If ten years ago somebody told you that a teenager outside of your house could access your email, banking, and even your personal health information, through flaws in your home’s Internet‐connected lighting system you probably think they were watching too much science fiction. Unfortunately, this is becoming a reality in a world that’s increasingly powered by connected sensors. More specifically, connected sensors have three key properties. First, they’re physical objects like appliances. Second, they collect data from the environment around them. And third, they’re connected to the Internet, so they can exchange information with each other, and other systems.
So, these sensors have a wide range of capabilities. Some can see, or record video, others can measure temperature or count the amount of particles in the air. With connectivity, they form a collective that’s greater than the sum of their parts. So when people are talking about the Internet of Things, they’re talking about connected sensors. And as we know, there’s a direct relationship between our reliance on technology and the detriment that can happen if things go wrong.
So for example, we all see the benefits of active safety systems in cars. In this picture, we see an example of a car that avoids accidents by sensing the physical environment around it and then wirelessly exchanging warning messages with other nearby vehicles. But that same safety technology, if attacked, can actually allow you to immobilize a vehicle or even disable breaks while driving.
So, last year there was an example where two security researchers showed how they are able to remotely access dashboard, steering, transmission, and even brakes of a car while it was driving. Chrysler ended up having to issue a major recall which which cost them millions of dollars. And these vulnerabilities affect even our most fundamental infrastructure, like the electric grids that power our cities and fuel our economies. And this ranges all the way from major cities to developing nations.
In this photo, we see an example of how connected sensors can actually help provide electricity in developing regions of rural Haiti. So imagine if the electric grid was attacked. Not only would we lose power in our homes, but water treatment plants would stop functioning, oil refineries wouldn’t be able to produce gasoline, stock markets would grind to a halt. Billions of dollars in damage.
These types of attacks are already at the forefront of cyberterrorism. So the question that we need to ask is why is securing connected sensors any different than securing the computers that we already know and trust for things like online banking and shopping? If we look back at historically how we deal with flaws in security, we often rely on remote updates or patches to fix things after the fact.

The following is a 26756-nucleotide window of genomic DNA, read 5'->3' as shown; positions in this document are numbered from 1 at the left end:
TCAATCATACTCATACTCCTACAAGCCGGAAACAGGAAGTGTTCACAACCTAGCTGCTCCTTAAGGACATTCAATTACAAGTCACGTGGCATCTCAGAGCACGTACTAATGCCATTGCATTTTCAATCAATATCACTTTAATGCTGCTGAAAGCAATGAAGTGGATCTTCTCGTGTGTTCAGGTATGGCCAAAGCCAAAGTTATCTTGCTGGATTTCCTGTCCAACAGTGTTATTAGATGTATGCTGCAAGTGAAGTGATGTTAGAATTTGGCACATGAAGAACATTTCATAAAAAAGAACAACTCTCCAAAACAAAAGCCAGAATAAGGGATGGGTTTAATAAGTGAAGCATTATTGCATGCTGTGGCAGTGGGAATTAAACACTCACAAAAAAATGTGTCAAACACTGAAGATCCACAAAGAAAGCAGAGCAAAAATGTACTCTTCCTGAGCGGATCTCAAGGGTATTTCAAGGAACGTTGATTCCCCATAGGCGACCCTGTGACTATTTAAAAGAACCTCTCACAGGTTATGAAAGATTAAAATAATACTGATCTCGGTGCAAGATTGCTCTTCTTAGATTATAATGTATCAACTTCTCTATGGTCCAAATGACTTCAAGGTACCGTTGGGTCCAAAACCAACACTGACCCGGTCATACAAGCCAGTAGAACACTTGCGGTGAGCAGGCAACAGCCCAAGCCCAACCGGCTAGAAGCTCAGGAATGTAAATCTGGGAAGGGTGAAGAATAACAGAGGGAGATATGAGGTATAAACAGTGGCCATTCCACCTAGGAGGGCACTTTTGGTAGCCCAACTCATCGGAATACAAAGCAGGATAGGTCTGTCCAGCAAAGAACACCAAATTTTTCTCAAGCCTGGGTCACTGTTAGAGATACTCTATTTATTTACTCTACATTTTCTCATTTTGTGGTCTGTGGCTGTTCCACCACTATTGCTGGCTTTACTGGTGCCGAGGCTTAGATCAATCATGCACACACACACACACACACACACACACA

Probably the best example would be your smartphone. I’m sure at one point or another you’ve all updated the software on your smartphone. You do it because you think it makes your phone more secure. It’s a good idea. And in fact, your phone is constantly checking for these updates. But what about tiny sensor devices? How can we secure something that may only have enough energy to send a couple of messages per day?
Also, if you think…ten years in the future it’s estimated there’ll be more than fifty different connected sensing devices per person. Who’s going to go around and update all of those different sensors? What happens if those updates fail? There a lot of software developers that are afraid to put in live remote patching for fears that that system in itself would actually add security vulnerabilities.
There’s also the conspicuous nature of these devices. They’re easy to steal because they sit out in the open. They’re harder to notice when they go missing. They’re tricky to configure, because often they don’t have keyboards or displays. And if one of these devices gets infected, it could spread throughout your entire house or your business.
And as is often the case with consumer appliances, the designer of the next big thing, like this Internet‐connected toaster, is going to be rushed to ship units and meet deadlines. They’re not going to stop to think about computer security. And even if they do, chances are they’re not going to be computer security experts. And what’s probably most scary is even the very best computer security experts can’t make a system that’s secure forever. Every couple of years we find flaws in our most deeply‐rooted encryption standards. There was recently one announced about Android, just a couple days ago. There is in fact one axiom in computer security research that says there’s no such thing as a perfectly secure computing system.
So at Carnegie Mellon University, we’ve been developing and deploying connected sensing technologies for years. We’ve been transforming our campus into a living laboratory so we can experience first‐hand both the promise and the perils of connected sensing technologies. So our goal is not only to improve their capabilities in terms of sensing and what they can do for us, but also increase our trust in the technology. We can see that there’s definitely benefit for connected sensors to help streamline our businesses, and improve our lives at home. But what we need to keep in mind is there’s also this balance between risk and reward as we decide which devices should be connected, and perhaps which should stay unplugged.
So I’d like to leave off by asking the question, do the benefits of connected sensors outweigh the risks, and where do we draw the line?
The WiSe (Wireless, Sensing and Embedded Systems) Lab, Anthony's group at CMU.